Jump to content

tamiya extra fine primer


masterKamera
 Share

Recommended Posts

ive had my first run in with the little bugger of a spray can. 

 

Yeah i did it on a somewhat humid day, 60-70% but i had no choice.  Slightly windy but i used the directions on the can rather well i thought. 

 

 

How thick am i supposed to spray it at one time? I know multiple coats.. however i was spraying onto red plastic cups and even some spots where i got it about a sheet of typing paper thick i can see "shadows" and slight red color from the ridges on the cup.

 

 

Link to comment
Share on other sites

tried it today on model,   not so good has issues i wasnt aware of. 

 

the can PULSES for some reason. And if i vary the angle of the can by even 1 degree from 90* to the ground, it goes from a mist to throwing out runny milk.  NOT fun to learn when your doing the side of a plane. 

 

Is it better to decant this crap into my airbrush, or just get the regular stuff in a bottle and airbrush with that?  Right now i need to figure out how to get it off a plane wing.

Link to comment
Share on other sites

My first use of that primer was on my paint mule, 2 years ago. I used both the white and the grey. Both cans were a goodly number of years old, too. At least a dozen years since purchase. I shook both cans well. I also let the cans warm up out in the summer sun. You can also let the cans warm up in some hot water for a few minutes. This is always a good idea when using spray cans.

 

50163509358_cafb8be1b6_b.jpg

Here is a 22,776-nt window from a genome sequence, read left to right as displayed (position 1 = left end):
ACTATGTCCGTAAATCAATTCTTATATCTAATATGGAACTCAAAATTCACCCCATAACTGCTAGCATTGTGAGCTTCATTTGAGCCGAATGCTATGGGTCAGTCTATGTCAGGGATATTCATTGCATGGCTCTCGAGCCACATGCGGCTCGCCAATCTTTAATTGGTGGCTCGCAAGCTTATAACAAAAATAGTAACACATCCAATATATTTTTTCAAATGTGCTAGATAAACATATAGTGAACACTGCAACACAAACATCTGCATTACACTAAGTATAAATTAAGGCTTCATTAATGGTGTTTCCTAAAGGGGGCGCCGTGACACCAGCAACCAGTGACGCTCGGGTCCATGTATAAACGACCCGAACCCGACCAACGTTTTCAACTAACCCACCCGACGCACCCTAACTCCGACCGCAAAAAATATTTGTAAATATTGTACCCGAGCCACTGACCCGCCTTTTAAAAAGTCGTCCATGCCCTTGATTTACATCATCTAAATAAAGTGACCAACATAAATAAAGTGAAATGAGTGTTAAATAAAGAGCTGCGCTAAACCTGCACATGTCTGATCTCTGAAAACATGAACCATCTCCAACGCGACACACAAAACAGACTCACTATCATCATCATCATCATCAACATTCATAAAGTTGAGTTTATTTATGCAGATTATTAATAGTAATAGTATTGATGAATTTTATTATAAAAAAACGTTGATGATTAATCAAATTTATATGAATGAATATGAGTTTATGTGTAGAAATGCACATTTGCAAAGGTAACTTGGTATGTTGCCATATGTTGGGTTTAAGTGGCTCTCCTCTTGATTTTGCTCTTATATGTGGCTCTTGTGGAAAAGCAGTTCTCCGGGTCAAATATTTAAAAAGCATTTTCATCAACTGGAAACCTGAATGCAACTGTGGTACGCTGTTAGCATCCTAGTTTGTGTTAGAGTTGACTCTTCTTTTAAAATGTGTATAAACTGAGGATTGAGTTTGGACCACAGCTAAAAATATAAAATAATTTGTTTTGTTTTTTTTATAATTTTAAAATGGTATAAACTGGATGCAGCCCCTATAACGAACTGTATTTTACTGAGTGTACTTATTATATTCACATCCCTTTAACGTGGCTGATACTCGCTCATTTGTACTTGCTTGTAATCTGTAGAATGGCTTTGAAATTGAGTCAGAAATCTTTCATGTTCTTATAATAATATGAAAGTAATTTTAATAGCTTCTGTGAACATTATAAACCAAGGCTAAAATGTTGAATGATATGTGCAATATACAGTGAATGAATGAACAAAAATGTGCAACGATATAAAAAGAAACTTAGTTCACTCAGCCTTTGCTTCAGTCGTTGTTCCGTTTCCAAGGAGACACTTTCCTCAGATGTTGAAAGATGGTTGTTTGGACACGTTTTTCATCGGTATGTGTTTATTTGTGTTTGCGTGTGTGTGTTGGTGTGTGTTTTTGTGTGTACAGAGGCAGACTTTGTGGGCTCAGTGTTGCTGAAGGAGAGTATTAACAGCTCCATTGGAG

Chris

Link to comment
Share on other sites

When using a spray can a few pointers:

 

-shake shake shake until arm is sore then shake more. The shake a bit. If the can is behaving strangely, that's the most likely cause. Gunked up button also can cause issues, you could try swapping in another if you have one.

 

-try not to hold the button, apply in quick presses, while moving the spray across the piece. You dont ever really want it stationary. Really spray only for as long as it takes to say 'sh'. Cans apply lots of paint very quickly so the difficulty is almost always not applying too much. 

 

-for ridges and complicated shapes, just as with an airbrush, the angle to the piece you spray is very important. The shadows and colour under ridges for example sounds a lot like too much paint applied runny across the ridge, washing the paint behind the step.

 

- layering should generally not be needed but if you have to go over bits you missed, of course let the old layer dry. With lacquers like this, it shouldn't take more than a 10 minutes or so to be dry enough provided it was a nice thin layer.

 

-Generally I've found this stuff really good, the only difficulty is not spraying too much. You can decant to use in an airbrush but give it time for the propellant to evaporate. 

 

We all fall into the trap of blaming the tools or the kit. It's a difficult and frequently frustrating hobby, and difficulty using a new technique or product for the first time is to be expected. In the nicest way, getting angry about it is probably not a path to long term enjoyment!😀

  • Like 1
Link to comment
Share on other sites

this is the only can of it i have used, so i dont know if its a wonky can, wonky user, or wonky technique. 

 

But the only times i actually think i got a proper coat on the model was when i was holding der nozzle 12" away from the model, and just letting the outer mist region hit it. 

   could see right through it but those spots dried and i can feel the primer.